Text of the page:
• Start with a treat in your hand. Place the treat next to your dog’s nose and slowly rock your hand up and over his head. You want to do this action slowly so the he follows the treat with his head and places his butt on the floor. The moment he does, say “yes!” and give him the treat. Repeat this process.
  • Once he’s understanding the behavior, you can add a verbal cue. Say “sit”, present him with the lure, say “yes!” and treat. Continue this training throughout the day in various situations. Eventually, you will begin to slowly eliminate your hand gestures and just use your verbal cue.

HINT: If you find your dog is jumping up for the treat, your hand might be too high. Make sure your hand lure is very close to his nose. This will help prevent him from jumping up.

4. Teach Him to Stay

If your dog knows how to stay in place, your life will be so much easier. Think about it. If you want to wipe the mud off his feet and he doesn’t wiggle around while you’re doing it, the job will become a breeze.

  • Start with your dog in a sit. Since everything is pretty new to him, go ahead and reward that behavior. While he’s sitting, give him a treat every second for a total of five treats. Then say “okay” and encourage him to get up. Do not give him a treat for getting up; you are teaching him that not moving gets the reward, and getting up is boring. Congratulations — you now have a one-second sit-stay!
  • Repeat this step, but now give him a treat every two seconds. Sit (one second, two seconds) treat (one second, two seconds), treat — again for a total of five treats. Say “okay” for him to get up. Your dog has now just done a two-second sit-stay. Continue this process until your dog has a five second sit-stay for five treats.

HINT: The goal in teaching new behaviors is to teach your dog that he can win, and learn what is correct.

It’s now time to name this behavior “stay”. Ask him for a sit, then say “stay,” ount to five and treat. Repeat this for five treats, then say “okay.” Way to go! He’s doing a five-second sit-stay, five times. If your dog is getting up before he should, cut down your time intervals again.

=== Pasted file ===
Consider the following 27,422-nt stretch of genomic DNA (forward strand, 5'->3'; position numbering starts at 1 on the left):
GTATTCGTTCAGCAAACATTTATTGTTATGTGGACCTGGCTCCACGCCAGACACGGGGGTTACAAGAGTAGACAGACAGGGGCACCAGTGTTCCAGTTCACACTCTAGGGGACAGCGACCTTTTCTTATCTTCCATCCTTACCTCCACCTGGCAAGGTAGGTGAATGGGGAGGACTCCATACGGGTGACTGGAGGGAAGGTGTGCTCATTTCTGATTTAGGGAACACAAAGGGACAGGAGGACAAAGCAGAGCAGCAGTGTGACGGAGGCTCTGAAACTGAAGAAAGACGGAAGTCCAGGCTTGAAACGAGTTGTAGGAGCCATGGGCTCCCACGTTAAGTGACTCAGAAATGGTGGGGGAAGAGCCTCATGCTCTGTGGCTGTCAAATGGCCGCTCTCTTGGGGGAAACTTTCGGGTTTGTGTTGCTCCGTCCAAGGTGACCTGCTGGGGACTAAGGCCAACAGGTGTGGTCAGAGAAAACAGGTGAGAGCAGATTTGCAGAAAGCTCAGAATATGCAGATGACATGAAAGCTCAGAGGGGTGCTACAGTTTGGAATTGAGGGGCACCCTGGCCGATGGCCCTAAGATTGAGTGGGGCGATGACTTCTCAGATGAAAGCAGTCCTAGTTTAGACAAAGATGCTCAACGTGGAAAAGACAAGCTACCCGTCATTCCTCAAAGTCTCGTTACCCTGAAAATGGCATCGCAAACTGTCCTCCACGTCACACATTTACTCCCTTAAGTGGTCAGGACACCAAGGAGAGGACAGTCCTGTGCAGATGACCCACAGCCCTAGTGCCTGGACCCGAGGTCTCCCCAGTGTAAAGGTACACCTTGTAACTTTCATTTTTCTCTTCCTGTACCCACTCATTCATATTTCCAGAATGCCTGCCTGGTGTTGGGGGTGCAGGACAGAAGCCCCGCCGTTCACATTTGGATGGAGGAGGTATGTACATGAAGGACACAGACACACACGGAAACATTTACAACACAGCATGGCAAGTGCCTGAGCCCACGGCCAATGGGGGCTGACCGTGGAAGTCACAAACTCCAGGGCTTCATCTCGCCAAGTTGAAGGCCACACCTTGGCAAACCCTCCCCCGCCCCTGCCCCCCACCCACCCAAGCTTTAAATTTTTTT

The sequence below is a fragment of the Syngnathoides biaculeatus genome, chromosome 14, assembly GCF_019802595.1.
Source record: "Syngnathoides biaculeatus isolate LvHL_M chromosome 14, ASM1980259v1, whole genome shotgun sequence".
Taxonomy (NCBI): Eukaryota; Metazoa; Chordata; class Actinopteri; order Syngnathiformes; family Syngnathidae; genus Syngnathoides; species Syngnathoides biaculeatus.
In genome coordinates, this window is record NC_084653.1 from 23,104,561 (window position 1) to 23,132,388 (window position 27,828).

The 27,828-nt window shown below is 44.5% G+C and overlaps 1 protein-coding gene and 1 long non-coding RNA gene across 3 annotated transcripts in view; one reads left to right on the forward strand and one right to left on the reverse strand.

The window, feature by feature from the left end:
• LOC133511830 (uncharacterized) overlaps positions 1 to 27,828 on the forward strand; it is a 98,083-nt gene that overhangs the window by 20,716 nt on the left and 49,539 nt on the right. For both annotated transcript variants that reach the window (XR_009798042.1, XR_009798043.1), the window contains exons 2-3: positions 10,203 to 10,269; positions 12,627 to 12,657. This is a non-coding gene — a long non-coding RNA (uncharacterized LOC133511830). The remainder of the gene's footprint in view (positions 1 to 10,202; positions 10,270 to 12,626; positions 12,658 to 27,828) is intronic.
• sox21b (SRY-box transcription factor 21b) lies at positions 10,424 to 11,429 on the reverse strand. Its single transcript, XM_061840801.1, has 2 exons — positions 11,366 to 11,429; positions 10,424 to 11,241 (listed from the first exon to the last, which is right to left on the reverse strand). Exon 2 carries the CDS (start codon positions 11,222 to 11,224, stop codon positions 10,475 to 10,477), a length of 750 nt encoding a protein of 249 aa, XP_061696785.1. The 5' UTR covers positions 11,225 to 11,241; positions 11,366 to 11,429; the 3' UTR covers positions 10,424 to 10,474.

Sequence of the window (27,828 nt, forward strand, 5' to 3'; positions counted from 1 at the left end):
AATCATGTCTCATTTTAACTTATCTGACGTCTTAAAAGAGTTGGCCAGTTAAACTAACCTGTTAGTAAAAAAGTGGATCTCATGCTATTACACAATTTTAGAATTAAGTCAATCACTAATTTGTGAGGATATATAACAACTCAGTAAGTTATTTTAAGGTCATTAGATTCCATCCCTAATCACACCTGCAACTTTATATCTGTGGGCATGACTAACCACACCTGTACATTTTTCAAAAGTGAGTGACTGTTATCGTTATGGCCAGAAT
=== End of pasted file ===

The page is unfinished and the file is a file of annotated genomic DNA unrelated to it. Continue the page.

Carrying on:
5. Get Him to Drop It

Fetch isn’t much fun for us humans when the dog won’t drop the toy. That’s not to say it isn’t fun for him! However, teaching a dog to give up a toy or other object not only improves play, but also has the potential to prevent him from eating something he shouldn’t.

HINT: If you find your dog is getting into things he shouldn’t, double check your dog-proofing. The best way to teach him not to chew on valuable items is to no keep them within his reach. Management truly is a dog parent’s best line of defense.

We are going to teach your dog that dropping an object is a good thing. What you don’t want to teach him is that the fun is over if he drops something. That can easily lead to a dog who steals something, runs off to hide, and may turn into Cujo when you try to get it back

  • Start with two identical toys. This reduces the likelihood of your dog valuing one over another. Toss the first toy down the hall. As your dog races to collect the toy, wiggle the second toy around, showing him how interesting it is. When he drops the toy that’s in his mouth, toss the toy you have in your hand. As he runs to get that one, you pick up the first toy. Again, wiggle the toy in excitement. Once he drops his, toss yours. Repeat.
  • Now it’s time to have a little game of fetch and drop. When your dog is reliably dropping the first toy, say your “drop it” cue right before he does the behavior. You can play this game with food too. He has the toy; you show him the food treat; he drops the toy; you give him the treat and then toss the toy. Win-win for the dog!

These five important behaviors and cues form the foundation for further training, helping to ensure success while keeping the process fun.